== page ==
innovation meets education
I have an unusual vantage point on the future of our children and our nation. I spent my career in the world of innovation, and my track record there suggests I might know a bit about it. And over the past decade, I’ve immersed myself in the world of education. I don’t claim to have the expertise our classroom teachers have, and I respect their insights — celebrate them, actually. But I have insights into the world our children will live in as adults, and the ways this future ought to affect the way we educate children. I fight every day to do what I can to help give children a creative, uplifting education that prepares them to lead lives of purpose. Make no mistake, the challenges are serious. But so are the opportunities.
In 2018, I formed an education non-profit with Sir Ken Robinson. Tragically, Sir Ken passed away in August, 2020. But our efforts have carried forward, and developed into the remarkable online WhatSchoolCouldBe community for innovative educators, along with the powerful Innovation Playlist change model. If you are a change agent seeking to elevate life and learning outcomes for the children in your world, this community offers unparalleled support, with compelling resources, like-minded and supportive educators, and an authentic sense of what is possible. All for free to you, your school, and your district.
During the 2015-2016 school year, I went to all fifty states, visiting some 200 schools. I was stunned by the innovative classrooms and schools I found across the country. My book, titled What School Could Be: Insights and Inspiration from Teachers Across America, brings these stories to readers. I highlight the common elements of the powerful learning experiences I observed, and the ways leaders can change schools at scale by putting in place the conditions that let teachers and students thrive. You can order the book here.
I organized and funded Most Likely to Succeed, a feature-length documentary on education that was directed by the remarkable multiple-Emmy-Award-winning Greg Whiteley. The film has been an official selection of thirty major film festivals, including Sundance. To date, more than 10,000 communities in some 35 countries around the globe have screened the film, using it as a powerful resource to spark discussion and inspire change. Here’s how you or your school can view it.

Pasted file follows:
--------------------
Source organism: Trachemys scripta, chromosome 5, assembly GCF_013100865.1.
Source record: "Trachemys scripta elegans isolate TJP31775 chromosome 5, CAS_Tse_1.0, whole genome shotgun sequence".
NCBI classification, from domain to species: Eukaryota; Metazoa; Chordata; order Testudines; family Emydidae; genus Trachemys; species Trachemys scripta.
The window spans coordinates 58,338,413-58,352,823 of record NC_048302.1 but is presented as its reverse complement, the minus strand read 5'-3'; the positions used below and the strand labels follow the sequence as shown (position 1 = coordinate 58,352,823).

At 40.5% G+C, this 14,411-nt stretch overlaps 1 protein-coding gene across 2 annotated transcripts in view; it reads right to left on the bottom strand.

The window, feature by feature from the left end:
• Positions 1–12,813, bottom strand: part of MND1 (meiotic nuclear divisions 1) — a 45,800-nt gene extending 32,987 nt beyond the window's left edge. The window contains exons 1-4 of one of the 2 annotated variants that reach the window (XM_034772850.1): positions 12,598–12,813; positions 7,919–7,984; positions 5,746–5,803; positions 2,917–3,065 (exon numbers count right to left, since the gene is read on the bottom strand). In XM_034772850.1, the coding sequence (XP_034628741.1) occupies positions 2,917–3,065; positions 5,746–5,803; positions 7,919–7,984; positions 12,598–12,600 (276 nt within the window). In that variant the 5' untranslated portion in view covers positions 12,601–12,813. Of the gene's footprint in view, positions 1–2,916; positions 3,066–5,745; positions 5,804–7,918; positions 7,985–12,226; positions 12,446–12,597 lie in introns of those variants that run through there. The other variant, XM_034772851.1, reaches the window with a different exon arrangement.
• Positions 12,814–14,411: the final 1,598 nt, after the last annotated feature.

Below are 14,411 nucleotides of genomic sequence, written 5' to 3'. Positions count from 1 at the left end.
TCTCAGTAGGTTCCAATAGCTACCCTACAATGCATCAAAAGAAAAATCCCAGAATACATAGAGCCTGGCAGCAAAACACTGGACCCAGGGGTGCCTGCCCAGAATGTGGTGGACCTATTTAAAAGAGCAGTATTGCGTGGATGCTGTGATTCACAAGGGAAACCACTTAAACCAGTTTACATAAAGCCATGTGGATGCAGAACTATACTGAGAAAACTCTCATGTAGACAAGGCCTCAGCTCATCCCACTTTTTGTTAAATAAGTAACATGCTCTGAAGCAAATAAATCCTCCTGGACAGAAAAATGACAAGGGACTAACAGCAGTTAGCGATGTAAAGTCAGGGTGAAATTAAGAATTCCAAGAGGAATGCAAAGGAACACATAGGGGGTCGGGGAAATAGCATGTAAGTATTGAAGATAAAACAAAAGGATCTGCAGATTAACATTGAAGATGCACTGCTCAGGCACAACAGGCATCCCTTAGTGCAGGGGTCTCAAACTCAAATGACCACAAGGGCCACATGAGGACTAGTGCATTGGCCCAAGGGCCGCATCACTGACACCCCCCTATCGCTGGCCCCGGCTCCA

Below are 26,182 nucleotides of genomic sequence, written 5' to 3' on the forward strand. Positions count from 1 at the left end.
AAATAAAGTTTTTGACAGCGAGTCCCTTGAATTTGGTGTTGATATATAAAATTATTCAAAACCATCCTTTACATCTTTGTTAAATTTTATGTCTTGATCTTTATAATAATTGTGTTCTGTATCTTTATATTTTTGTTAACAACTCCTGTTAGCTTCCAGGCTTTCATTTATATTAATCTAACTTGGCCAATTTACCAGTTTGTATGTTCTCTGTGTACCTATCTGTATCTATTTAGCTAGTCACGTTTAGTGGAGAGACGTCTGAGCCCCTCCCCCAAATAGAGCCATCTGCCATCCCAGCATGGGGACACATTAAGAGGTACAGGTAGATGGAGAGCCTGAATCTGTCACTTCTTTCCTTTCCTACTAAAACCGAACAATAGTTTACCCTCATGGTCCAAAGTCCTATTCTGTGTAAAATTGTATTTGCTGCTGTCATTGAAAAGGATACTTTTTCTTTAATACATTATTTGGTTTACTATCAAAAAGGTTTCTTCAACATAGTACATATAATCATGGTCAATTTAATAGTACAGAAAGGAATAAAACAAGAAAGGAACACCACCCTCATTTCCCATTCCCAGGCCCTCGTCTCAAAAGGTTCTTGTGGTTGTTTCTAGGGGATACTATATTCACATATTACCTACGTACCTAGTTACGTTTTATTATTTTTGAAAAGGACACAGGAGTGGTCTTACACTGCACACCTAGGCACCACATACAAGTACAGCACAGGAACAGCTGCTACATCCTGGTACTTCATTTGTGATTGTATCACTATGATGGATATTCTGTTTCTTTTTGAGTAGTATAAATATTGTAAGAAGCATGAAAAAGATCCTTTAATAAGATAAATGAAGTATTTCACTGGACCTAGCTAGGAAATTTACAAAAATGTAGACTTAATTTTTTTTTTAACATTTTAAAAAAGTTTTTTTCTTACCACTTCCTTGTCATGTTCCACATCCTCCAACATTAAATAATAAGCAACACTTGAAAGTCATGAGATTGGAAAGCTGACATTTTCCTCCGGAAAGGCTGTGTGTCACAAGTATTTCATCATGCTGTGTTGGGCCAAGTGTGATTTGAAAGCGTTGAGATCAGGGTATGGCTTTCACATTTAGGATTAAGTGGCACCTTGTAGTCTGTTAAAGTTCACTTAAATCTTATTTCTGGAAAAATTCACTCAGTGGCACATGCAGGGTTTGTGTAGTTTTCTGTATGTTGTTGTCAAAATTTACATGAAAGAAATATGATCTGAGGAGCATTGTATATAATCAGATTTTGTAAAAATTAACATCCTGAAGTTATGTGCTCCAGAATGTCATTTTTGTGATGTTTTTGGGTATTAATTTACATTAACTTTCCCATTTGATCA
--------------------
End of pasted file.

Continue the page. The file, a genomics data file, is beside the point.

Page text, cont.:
Along with thought leader and friend Tony Wagner, I co-authored the book Most Likely to Succeed: Preparing Our Kids for the Innovation Era. Check out this Chicago Tribune review and order a copy.
I describe how my education journey got started in this TEDx Talk. PBS Hawai’i did a thirty-minute Long Story, Short piece on my work, and you’ll learn quite a bit about me by watching it.
Some of the articles I’ve written include:
What Secretary DeVos Needs to Hear (the Washington Post)
A Basic Flaw in the Argument Against Affirmative Action (with Linda Darling-Hammond)
Not Bill Gates (A Q&A with Valerie Strauss of the Washington Post).
The Purpose of School (The Washington Post).
Rethinking College Admissions (with Sir Ken Robinson).
I’m active on Twitter (@dintersmith). While I have far fewer resources than our mega-foundations, I am proud to support a number of great initiatives. To see my total list of commitments (I believe in complete transparaency), here’s my Portfolio.
In 2012, I was appointed by President Obama to represent the U.S. at the United Nations General Assembly, where I focused on education and youth entrepreneurship. I think academic credentials are overweighted, but for those curious, I graduated from the College of William and Mary with High Honors in English and Physics and went on to get a PhD in Engineering from Stanford, where I also taught.
I’m on a mission to help catalyze and accelerate progress in our schools. We need to equip our children with skillsets and mindsets that are essential in a world of innovation. I can’t overstate how fast machine intelligence is accelerating (and this short video makes the point). No school can be complacent. My travels have convinced me that our best path forward is to let our teachers do what they entered the profession to do — engage and inspire our kids — and draw on their insights into how best to transform our schools.